Published February 1, 2000 by Penguin Classics. 144 pages
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Unrated Critic Reviews for Macbeth

Publishers Weekly

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Audio productions of Shakespeare’s work can be a challenge to execute, but L.A. Theatre Works delivers a gripping full-cast dramatization that keeps listeners engaged from start to finish. When Macbet

Jan 27 2012 | Read Full Review of Macbeth

The Guardian

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Macbeth claims that Duncan's sons flee Scotland "filling their hearers with strange invention".

Apr 27 2011 | Read Full Review of Macbeth

The Telegraph

The three witches are superbly sinister, constantly watching the action like creepy voyeurs and manifesting themselves on the most unexpected occasions, while Frank Scantori makes a spectacularly lewd and grotesque Porter, at one stage writhing helplessly on the floor like a blubbery, be...

May 04 2010 | Read Full Review of Macbeth

The Telegraph

Of some baleful chemistry between her and Macbeth – sexual obsession, domination, folie à deux – there is no trace.

Sep 11 2012 | Read Full Review of Macbeth

San Francisco Chronicle

The only other times the drama becomes as concentrated are in Elsman's fine-tuned soliloquies - particularly the depth of grief in his "Tomorrow and tomorrow" - and Coopwood's stunned passion at the news of his family's massacre.

Jul 21 2011 | Read Full Review of Macbeth

Oregon Live

ASHLAND - The play “Medea/Macbeth/Cinderella,” the most adventuresome and unusual offering of this Oregon Shakespeare Festival season, gets its first chuckle with its first line: “When shall we three meet again?” Those words are famous as the opening of “Macbeth.” But unless you’ve been brought i...

May 25 2012 | Read Full Review of Macbeth

NY Daily News

For visual punch, the directors rely on a doll, mirror, bathtub and a trio of TV screens, where witches are seen and a spooky moment echoes “Paranormal Activity.” The show’s best special effect is Cumming himself, a spiky and adventuresome actor whose performances have have taken him from his ...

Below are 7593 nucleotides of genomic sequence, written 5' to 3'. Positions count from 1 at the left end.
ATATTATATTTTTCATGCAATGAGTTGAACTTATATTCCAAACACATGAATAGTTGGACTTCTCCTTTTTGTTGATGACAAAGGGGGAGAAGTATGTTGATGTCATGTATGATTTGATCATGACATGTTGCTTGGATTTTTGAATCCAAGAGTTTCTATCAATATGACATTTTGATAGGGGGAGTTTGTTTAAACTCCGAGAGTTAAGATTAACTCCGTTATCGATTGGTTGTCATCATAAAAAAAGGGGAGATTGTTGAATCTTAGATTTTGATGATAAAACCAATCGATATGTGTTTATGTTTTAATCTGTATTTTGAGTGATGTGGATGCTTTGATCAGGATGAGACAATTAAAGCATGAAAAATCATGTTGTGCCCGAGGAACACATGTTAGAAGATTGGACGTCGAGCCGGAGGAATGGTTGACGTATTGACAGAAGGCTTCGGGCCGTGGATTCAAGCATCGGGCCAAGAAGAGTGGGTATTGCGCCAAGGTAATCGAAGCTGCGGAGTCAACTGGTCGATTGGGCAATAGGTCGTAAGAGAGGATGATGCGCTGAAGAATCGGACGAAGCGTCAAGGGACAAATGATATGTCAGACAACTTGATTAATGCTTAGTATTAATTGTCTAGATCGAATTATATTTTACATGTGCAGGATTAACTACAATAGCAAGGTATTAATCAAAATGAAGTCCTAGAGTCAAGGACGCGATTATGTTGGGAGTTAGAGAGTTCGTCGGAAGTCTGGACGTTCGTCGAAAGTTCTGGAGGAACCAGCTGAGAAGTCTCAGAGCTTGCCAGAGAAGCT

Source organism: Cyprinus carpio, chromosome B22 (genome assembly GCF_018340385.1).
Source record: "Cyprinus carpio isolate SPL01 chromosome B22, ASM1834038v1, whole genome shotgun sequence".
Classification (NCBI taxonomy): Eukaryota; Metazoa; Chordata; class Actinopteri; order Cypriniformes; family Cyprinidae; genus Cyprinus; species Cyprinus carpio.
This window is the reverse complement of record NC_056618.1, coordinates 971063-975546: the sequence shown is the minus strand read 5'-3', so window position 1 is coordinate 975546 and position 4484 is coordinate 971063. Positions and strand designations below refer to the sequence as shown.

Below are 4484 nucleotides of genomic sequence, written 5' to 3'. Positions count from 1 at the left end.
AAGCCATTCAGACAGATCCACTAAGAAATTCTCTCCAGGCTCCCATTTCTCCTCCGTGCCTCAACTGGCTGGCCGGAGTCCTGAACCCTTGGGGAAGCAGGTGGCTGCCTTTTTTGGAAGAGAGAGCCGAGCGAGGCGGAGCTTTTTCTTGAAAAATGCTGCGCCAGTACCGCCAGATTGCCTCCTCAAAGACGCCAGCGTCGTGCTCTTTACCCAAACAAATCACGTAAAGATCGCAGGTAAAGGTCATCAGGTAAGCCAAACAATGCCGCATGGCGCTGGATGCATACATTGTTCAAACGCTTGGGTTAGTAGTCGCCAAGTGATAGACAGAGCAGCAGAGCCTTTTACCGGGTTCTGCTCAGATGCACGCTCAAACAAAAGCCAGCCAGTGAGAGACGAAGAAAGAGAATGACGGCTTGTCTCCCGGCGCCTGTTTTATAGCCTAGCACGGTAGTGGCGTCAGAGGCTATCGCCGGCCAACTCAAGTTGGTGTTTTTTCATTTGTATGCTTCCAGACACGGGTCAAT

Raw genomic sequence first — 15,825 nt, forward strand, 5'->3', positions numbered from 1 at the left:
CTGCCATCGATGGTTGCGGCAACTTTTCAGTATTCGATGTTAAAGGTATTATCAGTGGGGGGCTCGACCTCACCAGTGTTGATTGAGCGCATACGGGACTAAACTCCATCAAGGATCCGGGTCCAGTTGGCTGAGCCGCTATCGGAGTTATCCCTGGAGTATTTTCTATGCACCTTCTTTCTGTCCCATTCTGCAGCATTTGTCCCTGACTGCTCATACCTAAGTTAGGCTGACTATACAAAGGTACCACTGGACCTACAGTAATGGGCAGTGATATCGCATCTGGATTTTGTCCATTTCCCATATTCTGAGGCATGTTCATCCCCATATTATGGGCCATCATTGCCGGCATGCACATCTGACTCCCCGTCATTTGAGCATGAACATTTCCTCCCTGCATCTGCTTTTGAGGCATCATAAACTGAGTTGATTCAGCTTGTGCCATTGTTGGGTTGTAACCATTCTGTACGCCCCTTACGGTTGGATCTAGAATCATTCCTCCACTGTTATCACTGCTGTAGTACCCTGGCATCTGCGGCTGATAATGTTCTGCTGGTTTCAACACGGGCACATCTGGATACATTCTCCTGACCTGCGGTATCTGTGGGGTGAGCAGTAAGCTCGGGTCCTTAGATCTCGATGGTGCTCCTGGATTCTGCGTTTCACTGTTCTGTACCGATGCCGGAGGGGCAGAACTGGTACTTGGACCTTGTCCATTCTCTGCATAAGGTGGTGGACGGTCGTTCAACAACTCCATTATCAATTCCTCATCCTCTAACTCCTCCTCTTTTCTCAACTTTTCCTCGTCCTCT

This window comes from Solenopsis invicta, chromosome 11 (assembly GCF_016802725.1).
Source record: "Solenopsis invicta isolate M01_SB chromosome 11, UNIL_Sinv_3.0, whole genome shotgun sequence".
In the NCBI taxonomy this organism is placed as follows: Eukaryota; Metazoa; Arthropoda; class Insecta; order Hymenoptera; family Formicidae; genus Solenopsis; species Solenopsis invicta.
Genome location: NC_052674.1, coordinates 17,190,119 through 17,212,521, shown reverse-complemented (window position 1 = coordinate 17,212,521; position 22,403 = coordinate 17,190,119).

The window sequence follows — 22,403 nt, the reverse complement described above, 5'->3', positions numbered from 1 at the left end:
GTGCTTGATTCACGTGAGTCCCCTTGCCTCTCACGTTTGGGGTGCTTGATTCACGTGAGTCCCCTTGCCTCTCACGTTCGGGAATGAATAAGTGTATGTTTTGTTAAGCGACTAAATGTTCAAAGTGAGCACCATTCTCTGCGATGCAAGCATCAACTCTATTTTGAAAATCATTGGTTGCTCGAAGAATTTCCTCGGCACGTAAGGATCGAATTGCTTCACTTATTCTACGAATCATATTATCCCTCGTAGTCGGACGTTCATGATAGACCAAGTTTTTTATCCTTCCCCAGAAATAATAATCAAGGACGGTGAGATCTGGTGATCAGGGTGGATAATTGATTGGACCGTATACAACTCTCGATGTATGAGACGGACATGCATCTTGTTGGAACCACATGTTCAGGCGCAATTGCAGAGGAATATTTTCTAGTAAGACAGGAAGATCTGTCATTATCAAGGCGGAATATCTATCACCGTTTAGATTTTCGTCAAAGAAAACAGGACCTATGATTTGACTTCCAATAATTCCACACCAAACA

Jul 09 2012 | Read Full Review of Macbeth

The Hollywood Reporter

Ali Craig, Myra McFadyen Playwright: William Shakespeare Directors: John Tiffany, Andrew Goldberg Set and costume designer: Merle Hensel Lighting designer: Natasha Chivers Music: Max Richter Sound designer: Fergus O’Hare Movement director: Christine Devaney Video designer: Ian William Gal...

Jul 08 2012 | Read Full Review of Macbeth

The Hollywood Reporter

Following last summer’s superb King Lear, the Antaeus Company returns with director Jessica Kubzansky’s Macbeth, completely double-cast in the Antaeus tradition (one troupe dubbed “The Thanes” and the other “The Kinsmen,” which alternate on weekends, with intermixed casts scrambled on weekday per...

Jul 19 2012 | Read Full Review of Macbeth

Broad Street Review

There’s a lavish ensemble “dance of death” scene in a huge ballroom, followed by the naked Macbeths in bed, followed by the murders in yet another room, (I wasn’t fast enough to catch up and see it), followed by a bloodied Macbeth in a tub being bathed by Lady M.

Jan 29 2013 | Read Full Review of Macbeth


Tickets Canberra, Melbourne, Plays, Sydney , Bell Shakespeare, William Shakespeare

Apr 18 2012 | Read Full Review of Macbeth